It's Prohibition, and the boys wind up behind bars after Stan sells some of their home-brew beer to a policeman. In prison, Stan's loose tooth "buzzes" when he talks and keeps getting him in trouble, because it sounds like he's giving everybody a rasp- berry. But it earns him the respect of The Tiger, a rough prisoner, and the boys manage to slip away during The Tiger's escape attempt. They disguise themselves in blackface and hide on a cotton plantation, but are recaptured when the warden happens by and here's Stan's buzzing tooth which causes to realize who the pair are. Back in the big house, they find themselves in a hail of bullets, caught between the state militia and gun-toting prisoners, when The Tiger tries another escape. Eventually the boys are pardoned by the senior warden, who erroneously believes that they intentionally warned the prison guards of the impending firestorm by firing the first shots.Written by
Paul Penna <firstname.lastname@example.org>
Stan Laurel and Oliver Hardy's first feature-length film. Producer Hal Roach had wanted to use some of the sets left over from MGM's big-budget prison picture The Big House (1930) to do a prison-movie spoof and MGM studio head Louis B. Mayer agreed on the condition that Laurel and Hardy do a picture for MGM in the future. Roach turned down the deal and hired set designer Frank Durlauf to build exact replicas of the necessary prison sets. See more »
The boom mic, the lighting and the cameras are reflected on the warden's car as Stan and Ollie are fixing it. See more »
We're not going to the mess hall. We're not going to eat.
You're not going to eat?
No, we're on a hunger strike.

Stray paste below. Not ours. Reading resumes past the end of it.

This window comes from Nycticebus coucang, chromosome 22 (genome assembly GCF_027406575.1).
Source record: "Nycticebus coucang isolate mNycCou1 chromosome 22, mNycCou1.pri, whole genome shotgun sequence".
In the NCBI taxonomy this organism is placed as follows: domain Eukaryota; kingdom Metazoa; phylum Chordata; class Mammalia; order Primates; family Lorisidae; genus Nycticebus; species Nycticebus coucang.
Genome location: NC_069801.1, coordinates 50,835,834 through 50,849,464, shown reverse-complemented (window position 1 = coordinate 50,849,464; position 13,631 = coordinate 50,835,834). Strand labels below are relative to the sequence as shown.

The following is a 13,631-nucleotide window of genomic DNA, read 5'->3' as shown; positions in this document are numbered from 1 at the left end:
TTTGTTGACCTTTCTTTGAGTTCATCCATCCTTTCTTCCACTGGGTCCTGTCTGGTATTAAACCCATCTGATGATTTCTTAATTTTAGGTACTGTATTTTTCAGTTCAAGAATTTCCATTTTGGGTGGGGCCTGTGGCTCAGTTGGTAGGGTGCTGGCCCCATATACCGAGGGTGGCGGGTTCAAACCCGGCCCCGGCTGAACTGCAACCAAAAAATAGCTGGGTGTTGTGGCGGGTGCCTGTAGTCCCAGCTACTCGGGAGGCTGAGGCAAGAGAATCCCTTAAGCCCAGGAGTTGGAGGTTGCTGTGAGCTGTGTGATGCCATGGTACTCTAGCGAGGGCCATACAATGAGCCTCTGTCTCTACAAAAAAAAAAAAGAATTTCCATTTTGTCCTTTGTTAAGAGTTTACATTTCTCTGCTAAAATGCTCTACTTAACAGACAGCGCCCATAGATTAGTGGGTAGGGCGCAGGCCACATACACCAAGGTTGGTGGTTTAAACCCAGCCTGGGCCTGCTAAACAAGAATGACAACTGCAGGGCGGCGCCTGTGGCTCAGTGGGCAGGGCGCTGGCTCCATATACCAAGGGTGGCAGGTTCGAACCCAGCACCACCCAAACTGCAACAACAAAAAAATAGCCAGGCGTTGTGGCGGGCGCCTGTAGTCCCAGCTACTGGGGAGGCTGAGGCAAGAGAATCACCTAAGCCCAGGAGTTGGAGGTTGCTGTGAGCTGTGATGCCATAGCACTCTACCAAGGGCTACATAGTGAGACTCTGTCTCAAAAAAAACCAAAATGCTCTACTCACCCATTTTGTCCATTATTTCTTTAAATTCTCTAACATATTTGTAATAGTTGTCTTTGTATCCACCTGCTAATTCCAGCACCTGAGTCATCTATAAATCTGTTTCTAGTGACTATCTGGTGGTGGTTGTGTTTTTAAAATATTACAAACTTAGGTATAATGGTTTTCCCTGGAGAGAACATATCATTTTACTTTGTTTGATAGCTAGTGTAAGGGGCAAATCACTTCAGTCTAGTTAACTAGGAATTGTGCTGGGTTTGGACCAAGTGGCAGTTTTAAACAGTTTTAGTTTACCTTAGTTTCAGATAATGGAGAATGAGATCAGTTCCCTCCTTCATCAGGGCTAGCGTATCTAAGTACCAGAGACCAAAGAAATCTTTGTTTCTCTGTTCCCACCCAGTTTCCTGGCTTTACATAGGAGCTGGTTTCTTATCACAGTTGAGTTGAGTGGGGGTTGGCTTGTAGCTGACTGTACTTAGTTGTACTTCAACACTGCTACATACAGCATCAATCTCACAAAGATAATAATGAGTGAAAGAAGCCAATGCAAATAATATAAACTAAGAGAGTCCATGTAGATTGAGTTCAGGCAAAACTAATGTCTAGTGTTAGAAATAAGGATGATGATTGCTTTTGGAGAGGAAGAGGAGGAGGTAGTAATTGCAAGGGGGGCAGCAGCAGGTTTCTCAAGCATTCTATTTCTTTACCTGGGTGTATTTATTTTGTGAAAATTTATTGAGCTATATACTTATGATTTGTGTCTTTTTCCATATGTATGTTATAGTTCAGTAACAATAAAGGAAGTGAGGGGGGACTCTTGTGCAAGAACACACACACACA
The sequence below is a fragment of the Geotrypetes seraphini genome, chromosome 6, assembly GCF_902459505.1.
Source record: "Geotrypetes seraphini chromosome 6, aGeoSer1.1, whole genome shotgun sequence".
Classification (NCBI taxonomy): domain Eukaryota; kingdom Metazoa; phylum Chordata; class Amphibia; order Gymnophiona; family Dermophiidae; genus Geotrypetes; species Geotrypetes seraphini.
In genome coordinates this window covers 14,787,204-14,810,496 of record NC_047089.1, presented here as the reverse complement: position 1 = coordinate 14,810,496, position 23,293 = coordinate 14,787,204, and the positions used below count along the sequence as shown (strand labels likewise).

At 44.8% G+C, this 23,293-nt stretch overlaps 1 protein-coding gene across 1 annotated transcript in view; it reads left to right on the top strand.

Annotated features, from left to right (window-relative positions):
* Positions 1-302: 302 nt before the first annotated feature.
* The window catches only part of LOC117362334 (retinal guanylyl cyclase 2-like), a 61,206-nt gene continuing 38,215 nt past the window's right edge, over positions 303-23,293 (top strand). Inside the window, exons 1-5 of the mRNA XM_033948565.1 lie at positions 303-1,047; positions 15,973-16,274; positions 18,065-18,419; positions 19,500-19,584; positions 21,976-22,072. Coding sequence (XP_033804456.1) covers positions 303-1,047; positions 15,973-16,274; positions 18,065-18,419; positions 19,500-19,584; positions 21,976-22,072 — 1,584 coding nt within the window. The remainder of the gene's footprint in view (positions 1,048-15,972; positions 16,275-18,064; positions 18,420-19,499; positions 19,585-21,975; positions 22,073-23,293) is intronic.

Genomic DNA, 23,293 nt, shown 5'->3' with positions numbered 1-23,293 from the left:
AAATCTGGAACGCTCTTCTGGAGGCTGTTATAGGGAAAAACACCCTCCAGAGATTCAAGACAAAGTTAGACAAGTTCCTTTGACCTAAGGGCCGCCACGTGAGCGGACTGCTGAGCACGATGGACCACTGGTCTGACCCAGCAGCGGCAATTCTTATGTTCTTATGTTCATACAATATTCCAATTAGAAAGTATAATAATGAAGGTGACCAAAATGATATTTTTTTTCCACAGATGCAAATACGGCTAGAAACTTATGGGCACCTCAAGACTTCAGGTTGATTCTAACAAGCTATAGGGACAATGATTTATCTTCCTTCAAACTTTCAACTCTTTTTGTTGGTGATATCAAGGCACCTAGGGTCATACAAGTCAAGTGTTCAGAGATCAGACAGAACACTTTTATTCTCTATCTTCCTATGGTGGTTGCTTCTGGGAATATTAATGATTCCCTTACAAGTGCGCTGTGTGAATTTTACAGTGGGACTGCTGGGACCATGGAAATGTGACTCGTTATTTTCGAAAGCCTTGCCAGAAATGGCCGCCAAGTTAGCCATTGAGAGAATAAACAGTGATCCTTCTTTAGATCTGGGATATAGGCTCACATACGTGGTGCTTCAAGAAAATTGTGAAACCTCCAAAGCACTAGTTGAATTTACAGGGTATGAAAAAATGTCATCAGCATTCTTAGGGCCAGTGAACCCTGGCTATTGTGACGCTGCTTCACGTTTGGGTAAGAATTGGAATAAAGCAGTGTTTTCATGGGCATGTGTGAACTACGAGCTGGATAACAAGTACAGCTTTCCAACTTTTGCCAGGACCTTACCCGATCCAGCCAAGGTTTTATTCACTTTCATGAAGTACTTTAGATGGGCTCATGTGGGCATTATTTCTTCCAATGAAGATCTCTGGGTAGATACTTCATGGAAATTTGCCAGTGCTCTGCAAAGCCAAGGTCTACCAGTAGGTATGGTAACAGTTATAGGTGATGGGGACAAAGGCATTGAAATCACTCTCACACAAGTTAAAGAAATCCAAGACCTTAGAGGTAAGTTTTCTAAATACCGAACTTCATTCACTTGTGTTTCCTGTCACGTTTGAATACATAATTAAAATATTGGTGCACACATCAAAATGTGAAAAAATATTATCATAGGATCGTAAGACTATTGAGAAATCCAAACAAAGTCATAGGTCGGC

What? You're going to pass up that nice, big roast turkey with chestnut dressing, and sweet potatoes Southern style, great big pans of hot biscuits, strawberry shortcake smothered in whipped cream, sprinkled with powdered sugar, with a nice, big maraschino cherry on the top of it. Course, followed by a nice, big slice of ice cold watermelon and a big, black cigar.
[...] See more »
While originally released at 56 minutes (and only available in that version for decades), a special 65-minute version was released on laserdisc in the early 1980s. This version, running nine minutes longer, includes extra dialogue and musical numbers. See more »
Laurel And Hardy made their first starring feature film for Hal Roach with Pardon Us. It's a prison picture, but this correctional facility will never be the same now that Stan and Ollie have served time there.
They were not very good as bootleggers selling some of their illegal stock to an undercover policeman and got sent to the big house. Where Stan makes an inexplicable friend in the toughest con in the joint Walter Long. Ollie is not so similarly fortunate, but Long tolerates him as long as he's with Stan.
Stan has an additional problem. A loose tooth has him make the noises of a Bronx Cheer at the most inopportune moment.
This film has a large black cast of extras because part of the plot involves the boys escaping and eluding their captors while in blackface pretending to be field hands. Unlike a lot of films the black people here are portrayed with dignity. The sequences show the singing talents of Ollie and Stan does a nice patter with a dance. Since the blackface is integral to the plot I've not heard any objections raised to it here.
It was a good beginning for Stan and Ollie in sound feature films.
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